Dr. Anand Krishnan, University of Saskatchewan
Can you describe your area of research and how it is helping address a health-related issue in Saskatchewan?
My research explores the way nerves contribute to promoting solid tumors. Nerves are part of the tumor microenvironment, and they offer several growth factors to support the growth and distant spread of cancer cells. They also activate the other cells in the tumor microenvironment to create a favorable growth environment for tumors and better equip them to escape the body’s immune system. An understanding of the ways the nerves support tumors would offer therapeutic opportunities to tackle treatment-resistant cancers. My focus is on prostate and breast cancers, which are the leading cancers diagnosed in Saskatchewan men and women.
What are the most rewarding aspects of your work?
Nerve dependent tumor growth is an emerging area of research that is gaining much attention recently because it promises to offer new therapies for treatment-resistant cancers. So, I’m excited! Neuroscience and cancer biology hug each other in this research which brings me a lot of interaction with expert neuroscientists, cancer biologists, and great young minds. Another takeaway from this research would be to know how tumors invite nerves to their side, and this knowledge provides additional insights for developing nerve regeneration therapies. The best of two worlds indeed!
What is the most challenging aspect of your work?
As mentioned above, it is a relatively new area of research. Because of this reason, many key aspects are yet to be unfolded for understanding the specifics, such as what are the nerve-born specific molecular targets, for therapeutic development and to initiate translation (bench to bedside) right away. At the same time, considering the complexity of the tumor microenvironment, portraying the nerve-specific events in tumors is actually a challenging task. Well, we use a laser capture microdissection approach to precisely study nerve innervated tumor areas and tackle this problem.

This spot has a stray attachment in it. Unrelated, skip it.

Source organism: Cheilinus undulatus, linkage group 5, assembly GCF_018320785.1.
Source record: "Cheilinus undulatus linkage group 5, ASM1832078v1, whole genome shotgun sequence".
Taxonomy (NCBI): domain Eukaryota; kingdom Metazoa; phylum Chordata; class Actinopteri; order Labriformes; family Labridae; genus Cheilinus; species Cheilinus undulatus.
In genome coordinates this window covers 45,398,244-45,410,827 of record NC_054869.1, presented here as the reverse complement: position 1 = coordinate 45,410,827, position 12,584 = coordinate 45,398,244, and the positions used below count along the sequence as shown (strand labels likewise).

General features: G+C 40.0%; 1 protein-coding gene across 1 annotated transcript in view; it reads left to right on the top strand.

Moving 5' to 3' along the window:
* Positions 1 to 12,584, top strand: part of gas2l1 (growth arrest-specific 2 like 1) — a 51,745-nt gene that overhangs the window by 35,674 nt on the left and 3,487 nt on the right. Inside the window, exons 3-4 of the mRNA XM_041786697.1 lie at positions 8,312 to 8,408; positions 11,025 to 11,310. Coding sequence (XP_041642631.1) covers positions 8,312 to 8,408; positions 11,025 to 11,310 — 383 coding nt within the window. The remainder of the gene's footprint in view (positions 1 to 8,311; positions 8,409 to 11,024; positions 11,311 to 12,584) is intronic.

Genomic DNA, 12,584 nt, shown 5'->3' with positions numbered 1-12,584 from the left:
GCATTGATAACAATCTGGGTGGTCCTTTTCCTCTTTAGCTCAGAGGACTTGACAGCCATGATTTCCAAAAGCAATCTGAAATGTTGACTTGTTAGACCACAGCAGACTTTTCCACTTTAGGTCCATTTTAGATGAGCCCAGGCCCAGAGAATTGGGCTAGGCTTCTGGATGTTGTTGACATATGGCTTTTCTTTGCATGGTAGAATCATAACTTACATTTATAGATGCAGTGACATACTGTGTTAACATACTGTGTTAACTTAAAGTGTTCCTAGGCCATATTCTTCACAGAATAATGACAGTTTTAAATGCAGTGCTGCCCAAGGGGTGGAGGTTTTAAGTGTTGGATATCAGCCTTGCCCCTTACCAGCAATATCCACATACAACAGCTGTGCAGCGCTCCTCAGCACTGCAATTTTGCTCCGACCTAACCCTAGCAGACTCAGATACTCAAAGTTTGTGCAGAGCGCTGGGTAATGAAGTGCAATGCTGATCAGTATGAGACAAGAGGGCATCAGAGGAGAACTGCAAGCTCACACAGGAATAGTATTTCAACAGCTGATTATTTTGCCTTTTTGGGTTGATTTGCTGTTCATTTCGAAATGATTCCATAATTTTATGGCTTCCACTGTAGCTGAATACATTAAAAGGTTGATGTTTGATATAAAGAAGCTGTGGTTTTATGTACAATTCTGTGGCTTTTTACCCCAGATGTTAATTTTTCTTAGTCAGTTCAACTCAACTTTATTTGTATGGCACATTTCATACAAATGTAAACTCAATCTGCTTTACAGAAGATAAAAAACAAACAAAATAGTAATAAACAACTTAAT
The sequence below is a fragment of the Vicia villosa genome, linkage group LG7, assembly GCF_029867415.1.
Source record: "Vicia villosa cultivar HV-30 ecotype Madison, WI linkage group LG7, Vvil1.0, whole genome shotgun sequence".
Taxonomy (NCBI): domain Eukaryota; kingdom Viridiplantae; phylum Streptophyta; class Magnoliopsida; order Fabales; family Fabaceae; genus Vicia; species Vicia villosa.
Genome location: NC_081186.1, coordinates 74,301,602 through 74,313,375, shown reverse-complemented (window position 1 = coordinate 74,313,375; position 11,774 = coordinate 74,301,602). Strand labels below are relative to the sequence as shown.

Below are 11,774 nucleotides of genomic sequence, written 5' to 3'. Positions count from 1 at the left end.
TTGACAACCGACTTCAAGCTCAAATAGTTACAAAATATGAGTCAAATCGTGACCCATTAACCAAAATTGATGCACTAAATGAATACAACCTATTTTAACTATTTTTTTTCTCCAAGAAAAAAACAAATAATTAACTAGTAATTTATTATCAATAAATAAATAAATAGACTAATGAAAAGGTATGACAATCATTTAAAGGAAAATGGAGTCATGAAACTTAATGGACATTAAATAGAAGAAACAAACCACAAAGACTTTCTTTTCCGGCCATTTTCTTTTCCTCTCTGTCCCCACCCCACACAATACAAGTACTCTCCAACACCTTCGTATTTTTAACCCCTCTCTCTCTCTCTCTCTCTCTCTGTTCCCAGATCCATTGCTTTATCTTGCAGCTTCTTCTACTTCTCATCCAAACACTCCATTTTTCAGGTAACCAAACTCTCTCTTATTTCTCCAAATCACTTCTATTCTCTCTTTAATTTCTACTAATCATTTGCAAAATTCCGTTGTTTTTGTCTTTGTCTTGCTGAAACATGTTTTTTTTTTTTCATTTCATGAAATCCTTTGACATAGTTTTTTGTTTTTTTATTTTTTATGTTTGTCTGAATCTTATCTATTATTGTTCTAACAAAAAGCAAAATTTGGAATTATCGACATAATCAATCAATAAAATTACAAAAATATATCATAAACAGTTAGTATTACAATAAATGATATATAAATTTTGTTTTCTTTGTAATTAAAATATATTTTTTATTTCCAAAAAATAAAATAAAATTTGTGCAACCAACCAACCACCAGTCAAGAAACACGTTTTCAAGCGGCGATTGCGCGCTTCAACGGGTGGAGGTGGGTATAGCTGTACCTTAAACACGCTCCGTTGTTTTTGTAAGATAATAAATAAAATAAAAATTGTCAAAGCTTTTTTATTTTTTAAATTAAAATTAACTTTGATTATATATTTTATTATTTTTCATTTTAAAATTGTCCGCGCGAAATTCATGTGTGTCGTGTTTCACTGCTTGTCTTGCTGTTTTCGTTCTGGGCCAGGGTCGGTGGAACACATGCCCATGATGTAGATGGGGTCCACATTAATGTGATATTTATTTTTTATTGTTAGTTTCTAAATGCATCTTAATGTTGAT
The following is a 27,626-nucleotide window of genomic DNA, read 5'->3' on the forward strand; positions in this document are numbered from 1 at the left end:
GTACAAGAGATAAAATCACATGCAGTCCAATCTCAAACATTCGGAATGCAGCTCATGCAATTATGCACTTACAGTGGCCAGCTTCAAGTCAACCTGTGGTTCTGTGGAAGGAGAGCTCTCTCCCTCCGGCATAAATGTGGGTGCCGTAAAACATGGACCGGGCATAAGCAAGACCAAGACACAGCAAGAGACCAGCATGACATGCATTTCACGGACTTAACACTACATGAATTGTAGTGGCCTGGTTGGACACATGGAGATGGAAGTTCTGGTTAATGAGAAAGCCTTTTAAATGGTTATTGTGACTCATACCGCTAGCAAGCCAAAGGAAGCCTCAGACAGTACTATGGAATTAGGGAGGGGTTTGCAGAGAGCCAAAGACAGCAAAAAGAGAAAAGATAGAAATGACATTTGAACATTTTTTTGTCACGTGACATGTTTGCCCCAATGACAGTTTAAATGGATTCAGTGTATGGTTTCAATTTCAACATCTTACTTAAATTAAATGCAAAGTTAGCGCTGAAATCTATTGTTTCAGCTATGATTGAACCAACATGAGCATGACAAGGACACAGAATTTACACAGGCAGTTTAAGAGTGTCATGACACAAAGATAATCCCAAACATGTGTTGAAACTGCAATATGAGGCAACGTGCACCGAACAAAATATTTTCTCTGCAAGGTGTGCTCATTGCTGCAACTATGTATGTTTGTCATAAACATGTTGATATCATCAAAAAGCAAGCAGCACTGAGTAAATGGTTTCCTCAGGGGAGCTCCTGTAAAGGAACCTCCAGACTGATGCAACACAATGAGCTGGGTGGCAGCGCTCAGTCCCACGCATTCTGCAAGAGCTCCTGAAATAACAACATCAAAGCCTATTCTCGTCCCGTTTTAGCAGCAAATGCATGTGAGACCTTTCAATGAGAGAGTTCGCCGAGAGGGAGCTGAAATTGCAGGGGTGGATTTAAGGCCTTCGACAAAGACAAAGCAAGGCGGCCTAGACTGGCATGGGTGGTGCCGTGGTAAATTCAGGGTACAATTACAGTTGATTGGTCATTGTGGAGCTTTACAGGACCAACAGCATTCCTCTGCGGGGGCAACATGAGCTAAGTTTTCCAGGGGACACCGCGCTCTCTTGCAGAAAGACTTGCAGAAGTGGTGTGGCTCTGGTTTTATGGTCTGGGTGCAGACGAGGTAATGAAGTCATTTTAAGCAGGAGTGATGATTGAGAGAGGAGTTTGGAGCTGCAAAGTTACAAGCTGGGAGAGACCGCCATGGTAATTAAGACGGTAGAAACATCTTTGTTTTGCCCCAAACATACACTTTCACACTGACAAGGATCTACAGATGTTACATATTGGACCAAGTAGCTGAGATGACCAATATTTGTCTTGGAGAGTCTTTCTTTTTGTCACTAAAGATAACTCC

How did you first become interested in this area of research? What inspires you to do the work that you do?
I did my PhD work in cancer research studying the tumor regulatory network. I then moved on to neuroscience research for my postdoctoral work, where I studied how a tumor regulatory network within the nerves controls nerve regeneration and repair. I learned at that point that an efficient growth regulatory network is always active in nerves, which sparked my interest in exploring how nerves could control the growth of other tissues that they innervate, especially tumors.
Where is your research headed in the next five years?
The overarching goal of my research is to develop new therapies for treatment-resistant cancers. My lab presently performs protein profiling (proteomics) and gene profiling (RNA-Sequencing) to identify the critical molecules cooked by the nerves in the tumor microenvironment. These profiling studies are expected to reveal nerve-born molecular targets for developing new cancer therapies. I am also initiating collaborations with clinicians for the future translation of this research. In addition, as mentioned above, I plan to exploit the tumor-born molecules, which promote nerve growth in tumors, for developing nerve regeneration therapies.
For more info, please visit krishnanlab.online
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